Cuban Gar

Common NameCuban Gar
Scientific NameAtractosteus tristoechus
Temperature Range64-73°F
pH Range5.5-8
Adult Size100-200cm
DietLive Food

Cuban Gar Facts

  • Currently on the endangered species list.
  • These fish are covered in a thin coat of oil that helps them easily move through the water.
  • Cuban Gars can breathe air thanks to their primitive swim bladder.
Cuban Gar

Cuban Gar Species Overview

The Cuban Gar is an interesting specimen. As a pet, it’s equivalent to buying a prehistoric beast. It remains one of the most primitive specimens still alive today, though it is on the endangered species list. If choosing to raise a Cuban gar, it should be noted that they’re extremely hearty fish and can live for decades if properly maintained. This means investing in an extremely large tank or considering an outdoor installation that can be adequately heated and maintained.

Tank maintenance and habitat maintenance for these fish can be simple since they have a broad tolerance for different conditions. The fish can be found in freshwater pools, flood plains, swamps, and rivers in the wild. Generally, they can be found in public aquariums and breeding facilities since they require an incredible amount of space and can live for so long. You can occasionally find them offered as pets, but that market is limited due to their endangered status, size, lifespan, and diet.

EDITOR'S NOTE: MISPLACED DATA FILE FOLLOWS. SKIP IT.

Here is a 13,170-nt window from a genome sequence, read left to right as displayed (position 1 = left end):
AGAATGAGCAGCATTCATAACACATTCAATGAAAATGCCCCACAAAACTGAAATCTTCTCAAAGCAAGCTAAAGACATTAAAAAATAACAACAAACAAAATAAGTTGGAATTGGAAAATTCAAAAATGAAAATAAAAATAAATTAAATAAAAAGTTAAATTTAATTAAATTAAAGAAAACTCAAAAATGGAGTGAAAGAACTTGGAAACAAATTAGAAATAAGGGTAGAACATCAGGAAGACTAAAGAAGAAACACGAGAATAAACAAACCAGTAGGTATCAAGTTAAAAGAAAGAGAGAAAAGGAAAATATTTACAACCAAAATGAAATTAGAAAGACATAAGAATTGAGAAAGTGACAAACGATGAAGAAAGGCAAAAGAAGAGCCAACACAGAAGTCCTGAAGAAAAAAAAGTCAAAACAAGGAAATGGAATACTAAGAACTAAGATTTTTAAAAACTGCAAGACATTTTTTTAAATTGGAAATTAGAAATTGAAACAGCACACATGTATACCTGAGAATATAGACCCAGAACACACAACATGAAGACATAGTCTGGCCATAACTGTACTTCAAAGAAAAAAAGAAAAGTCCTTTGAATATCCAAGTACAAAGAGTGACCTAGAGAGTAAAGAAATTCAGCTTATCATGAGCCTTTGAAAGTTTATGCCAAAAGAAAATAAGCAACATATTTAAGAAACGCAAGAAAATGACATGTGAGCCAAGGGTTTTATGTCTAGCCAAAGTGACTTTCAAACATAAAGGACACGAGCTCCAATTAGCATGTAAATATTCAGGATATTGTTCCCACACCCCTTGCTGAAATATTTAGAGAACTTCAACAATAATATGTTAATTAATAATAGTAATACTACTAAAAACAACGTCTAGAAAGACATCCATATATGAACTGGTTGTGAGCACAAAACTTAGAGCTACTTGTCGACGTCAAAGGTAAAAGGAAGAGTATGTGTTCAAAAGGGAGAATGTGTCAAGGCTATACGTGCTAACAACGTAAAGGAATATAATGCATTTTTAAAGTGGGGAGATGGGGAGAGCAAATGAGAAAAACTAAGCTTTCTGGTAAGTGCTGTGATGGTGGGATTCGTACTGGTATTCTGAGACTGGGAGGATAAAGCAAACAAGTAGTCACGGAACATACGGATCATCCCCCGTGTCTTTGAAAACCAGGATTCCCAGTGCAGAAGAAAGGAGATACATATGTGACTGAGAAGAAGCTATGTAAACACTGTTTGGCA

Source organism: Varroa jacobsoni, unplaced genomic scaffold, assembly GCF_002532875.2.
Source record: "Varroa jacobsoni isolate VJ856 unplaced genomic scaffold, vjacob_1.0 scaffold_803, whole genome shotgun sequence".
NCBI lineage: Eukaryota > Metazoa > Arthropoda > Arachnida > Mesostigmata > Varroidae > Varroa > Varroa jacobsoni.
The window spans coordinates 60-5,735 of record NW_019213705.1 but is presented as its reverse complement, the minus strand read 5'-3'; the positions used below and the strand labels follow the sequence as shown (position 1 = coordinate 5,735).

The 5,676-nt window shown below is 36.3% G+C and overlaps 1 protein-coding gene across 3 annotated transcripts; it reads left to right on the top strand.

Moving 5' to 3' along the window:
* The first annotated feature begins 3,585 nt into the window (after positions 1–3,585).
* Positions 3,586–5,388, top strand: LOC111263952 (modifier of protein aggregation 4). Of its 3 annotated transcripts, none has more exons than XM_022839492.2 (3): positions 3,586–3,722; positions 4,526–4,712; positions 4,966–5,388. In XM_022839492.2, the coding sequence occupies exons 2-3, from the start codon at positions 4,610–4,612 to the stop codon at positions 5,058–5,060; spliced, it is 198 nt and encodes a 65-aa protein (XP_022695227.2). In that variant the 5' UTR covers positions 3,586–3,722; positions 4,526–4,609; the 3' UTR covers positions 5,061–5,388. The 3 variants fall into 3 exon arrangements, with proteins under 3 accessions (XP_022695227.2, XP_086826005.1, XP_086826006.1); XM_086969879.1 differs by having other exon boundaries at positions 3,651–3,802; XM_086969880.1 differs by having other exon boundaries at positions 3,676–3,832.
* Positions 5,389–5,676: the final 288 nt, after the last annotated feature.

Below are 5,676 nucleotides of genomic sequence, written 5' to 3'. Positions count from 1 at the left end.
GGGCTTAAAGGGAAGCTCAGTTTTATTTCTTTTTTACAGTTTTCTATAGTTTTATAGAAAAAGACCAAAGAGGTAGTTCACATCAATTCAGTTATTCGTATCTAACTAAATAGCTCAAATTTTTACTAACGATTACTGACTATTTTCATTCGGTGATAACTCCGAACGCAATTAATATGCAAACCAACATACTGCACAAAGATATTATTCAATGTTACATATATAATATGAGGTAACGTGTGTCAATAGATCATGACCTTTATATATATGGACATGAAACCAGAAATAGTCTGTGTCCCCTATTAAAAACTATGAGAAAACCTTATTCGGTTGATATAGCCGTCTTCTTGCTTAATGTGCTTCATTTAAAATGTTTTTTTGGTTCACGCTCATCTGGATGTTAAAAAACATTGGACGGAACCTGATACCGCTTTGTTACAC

They’re ambush predators and will eat whatever can fit in their mouths like many other larger predatory fish, but even so, feeder fish are not the recommended fare for these guys. Instead, they should be weaned onto frozen food like prawns as early as possible. As such, the initial cost to feed them can be very high. Juveniles must be fed daily and will not survive on feeder fish if they choose to skimp.

If absolutely necessary, it’s suggested that feeders be kept separately for up to two weeks. They can be fed a highly nutritious diet to get them healthy enough to be of nutritional value to the gar. Not a whole lot of fun there. As Cuban gars grow, they require fewer feedings but heartier meals like whole trout. They are large, interesting fish, but proper maintenance can become costly.

If you really and truly need to see a gar, your best bet is to visit your local aquarium, where they’re often kept. Easily confused with the alligator gar, the Cuban gar is notably smaller with a less pronounced snout. They are absolutely beautiful to look at, and if you really do want to be more involved with a fish, Cuban gars are certainly available if you look hard enough and have a little patience. But again, invest in the proper equipment and nutrition, and make sure you have the time to give up on your living fossil.

They are best for advanced aquarists, but sometimes it can be fun to raise a real river monster.

Cuban Gar

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